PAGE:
A note on running more than one cab: If you have more than one cab, they don't each have to be able to handle your amps full power, they split the available power. If they are of equal impedance, they split it equally. So a 500W amp with two 8 ohm cabs gives each cab 250W. If the cabs are different impedance its a little more complicated (the lower impedance cab gets more power) but still no one cab has to handle the full power of the amp.

                          Regardless of what kind of amp you have and your power ratings, always follow the golden rule: If your speakers are distorting, turn your **************** down.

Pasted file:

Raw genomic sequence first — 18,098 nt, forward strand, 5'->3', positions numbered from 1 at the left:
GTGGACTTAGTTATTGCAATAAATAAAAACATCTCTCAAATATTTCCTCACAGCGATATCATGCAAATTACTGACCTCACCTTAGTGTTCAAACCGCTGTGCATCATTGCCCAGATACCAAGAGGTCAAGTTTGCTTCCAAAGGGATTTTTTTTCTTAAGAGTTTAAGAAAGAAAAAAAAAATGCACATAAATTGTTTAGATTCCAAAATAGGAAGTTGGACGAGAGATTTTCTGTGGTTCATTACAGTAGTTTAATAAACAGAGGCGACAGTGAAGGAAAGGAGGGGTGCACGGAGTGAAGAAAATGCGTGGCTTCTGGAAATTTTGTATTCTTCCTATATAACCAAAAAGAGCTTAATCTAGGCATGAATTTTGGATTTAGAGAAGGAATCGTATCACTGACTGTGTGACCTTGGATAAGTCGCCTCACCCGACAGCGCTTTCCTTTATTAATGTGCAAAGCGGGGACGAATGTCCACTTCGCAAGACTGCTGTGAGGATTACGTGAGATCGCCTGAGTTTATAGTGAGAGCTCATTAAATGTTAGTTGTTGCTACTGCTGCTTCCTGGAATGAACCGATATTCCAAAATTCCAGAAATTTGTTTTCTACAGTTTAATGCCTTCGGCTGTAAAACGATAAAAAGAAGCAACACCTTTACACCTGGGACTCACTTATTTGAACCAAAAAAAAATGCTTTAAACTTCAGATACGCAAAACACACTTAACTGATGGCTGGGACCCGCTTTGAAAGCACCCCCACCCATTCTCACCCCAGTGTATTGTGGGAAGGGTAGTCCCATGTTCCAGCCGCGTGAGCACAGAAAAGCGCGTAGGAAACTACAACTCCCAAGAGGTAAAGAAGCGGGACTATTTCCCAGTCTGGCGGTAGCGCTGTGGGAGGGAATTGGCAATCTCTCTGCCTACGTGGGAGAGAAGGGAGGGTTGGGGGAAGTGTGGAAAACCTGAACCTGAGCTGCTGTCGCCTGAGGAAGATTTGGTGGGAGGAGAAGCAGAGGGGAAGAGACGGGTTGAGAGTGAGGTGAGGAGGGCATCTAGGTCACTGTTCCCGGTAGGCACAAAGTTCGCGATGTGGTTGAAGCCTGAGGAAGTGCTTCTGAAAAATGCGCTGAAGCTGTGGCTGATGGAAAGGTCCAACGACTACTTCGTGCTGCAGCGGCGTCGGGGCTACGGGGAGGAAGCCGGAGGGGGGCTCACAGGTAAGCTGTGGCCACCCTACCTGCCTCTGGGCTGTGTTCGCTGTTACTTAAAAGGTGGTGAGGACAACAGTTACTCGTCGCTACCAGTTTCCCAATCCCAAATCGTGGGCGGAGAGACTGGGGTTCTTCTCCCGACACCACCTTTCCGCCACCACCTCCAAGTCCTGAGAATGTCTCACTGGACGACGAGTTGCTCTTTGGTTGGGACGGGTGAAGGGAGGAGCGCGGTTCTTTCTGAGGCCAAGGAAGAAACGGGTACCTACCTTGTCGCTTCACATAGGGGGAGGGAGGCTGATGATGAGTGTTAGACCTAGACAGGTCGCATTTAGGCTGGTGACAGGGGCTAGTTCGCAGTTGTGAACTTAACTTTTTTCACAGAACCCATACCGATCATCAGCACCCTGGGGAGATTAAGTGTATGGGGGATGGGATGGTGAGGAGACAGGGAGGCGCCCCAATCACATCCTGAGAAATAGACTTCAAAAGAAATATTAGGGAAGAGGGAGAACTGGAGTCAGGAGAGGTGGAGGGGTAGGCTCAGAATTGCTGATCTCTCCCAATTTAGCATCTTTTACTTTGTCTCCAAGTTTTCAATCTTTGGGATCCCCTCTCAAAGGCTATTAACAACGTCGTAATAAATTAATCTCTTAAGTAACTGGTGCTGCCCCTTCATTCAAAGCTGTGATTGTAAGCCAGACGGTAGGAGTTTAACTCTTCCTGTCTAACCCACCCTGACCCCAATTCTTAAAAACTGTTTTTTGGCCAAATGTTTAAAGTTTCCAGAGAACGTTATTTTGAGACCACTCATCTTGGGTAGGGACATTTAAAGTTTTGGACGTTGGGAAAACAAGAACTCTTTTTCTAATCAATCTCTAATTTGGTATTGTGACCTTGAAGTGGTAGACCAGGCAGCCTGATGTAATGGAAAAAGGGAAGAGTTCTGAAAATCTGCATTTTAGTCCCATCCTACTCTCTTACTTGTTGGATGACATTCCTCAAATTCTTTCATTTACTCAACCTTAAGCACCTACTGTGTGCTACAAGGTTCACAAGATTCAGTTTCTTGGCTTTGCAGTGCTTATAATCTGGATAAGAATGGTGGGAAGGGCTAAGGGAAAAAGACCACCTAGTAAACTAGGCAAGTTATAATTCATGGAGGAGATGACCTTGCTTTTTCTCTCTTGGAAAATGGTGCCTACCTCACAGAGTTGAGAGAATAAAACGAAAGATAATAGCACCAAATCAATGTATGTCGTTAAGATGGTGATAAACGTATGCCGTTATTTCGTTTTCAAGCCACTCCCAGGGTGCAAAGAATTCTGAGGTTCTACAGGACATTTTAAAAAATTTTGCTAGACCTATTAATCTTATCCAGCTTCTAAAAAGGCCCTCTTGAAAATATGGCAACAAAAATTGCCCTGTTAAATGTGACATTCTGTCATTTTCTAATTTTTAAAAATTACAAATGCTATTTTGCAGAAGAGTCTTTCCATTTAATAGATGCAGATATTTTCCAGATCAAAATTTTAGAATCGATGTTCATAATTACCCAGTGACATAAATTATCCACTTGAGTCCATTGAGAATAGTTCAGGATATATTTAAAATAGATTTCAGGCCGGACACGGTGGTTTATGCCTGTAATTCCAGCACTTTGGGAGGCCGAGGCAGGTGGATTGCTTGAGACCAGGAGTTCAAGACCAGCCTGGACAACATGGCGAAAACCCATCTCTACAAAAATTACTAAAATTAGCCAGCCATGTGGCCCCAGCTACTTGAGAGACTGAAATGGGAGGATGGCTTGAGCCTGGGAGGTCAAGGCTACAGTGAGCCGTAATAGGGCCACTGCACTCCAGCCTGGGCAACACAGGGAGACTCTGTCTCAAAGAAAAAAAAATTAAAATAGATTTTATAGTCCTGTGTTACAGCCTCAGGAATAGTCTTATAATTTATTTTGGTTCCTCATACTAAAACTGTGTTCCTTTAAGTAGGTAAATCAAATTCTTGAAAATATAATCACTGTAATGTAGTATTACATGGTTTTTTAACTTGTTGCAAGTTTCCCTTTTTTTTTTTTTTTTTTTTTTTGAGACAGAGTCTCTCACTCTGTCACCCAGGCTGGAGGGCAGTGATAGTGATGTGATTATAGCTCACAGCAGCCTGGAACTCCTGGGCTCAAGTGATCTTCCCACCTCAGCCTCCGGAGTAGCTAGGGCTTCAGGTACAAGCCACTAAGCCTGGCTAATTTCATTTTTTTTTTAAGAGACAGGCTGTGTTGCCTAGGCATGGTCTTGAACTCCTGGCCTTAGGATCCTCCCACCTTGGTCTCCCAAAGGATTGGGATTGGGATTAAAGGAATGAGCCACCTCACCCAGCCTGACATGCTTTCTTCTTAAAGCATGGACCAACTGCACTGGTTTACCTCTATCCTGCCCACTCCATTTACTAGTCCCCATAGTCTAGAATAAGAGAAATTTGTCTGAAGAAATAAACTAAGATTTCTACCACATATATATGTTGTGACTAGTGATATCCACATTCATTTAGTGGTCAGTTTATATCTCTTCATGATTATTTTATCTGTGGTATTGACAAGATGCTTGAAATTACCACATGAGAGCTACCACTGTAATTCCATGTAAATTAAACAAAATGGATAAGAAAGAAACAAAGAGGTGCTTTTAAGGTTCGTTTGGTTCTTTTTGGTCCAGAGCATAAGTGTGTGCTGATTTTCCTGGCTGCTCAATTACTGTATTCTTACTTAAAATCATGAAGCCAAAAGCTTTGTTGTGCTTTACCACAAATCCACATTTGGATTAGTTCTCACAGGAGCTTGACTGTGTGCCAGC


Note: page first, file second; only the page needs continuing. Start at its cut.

Girl, I wanna take you to a gay bar

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                          • #28
                            Originally posted by bikehorn
                            output transformers are the beefiest of the three(usually there are three transformers in a tube amp) transformers in a tube amp. they generate plenty of power and when there's nowhere for it to go, it heats up the transformer quite a bit. eventually, which is not THAT far off, this leads to failure of the transformer. if it's not too badly damaged, it can be rewound. if the core is shot too, the whole transformer is a write-off. Output transformers are in general an expensive part to replace. a replacement for an SVT can be $300 or more.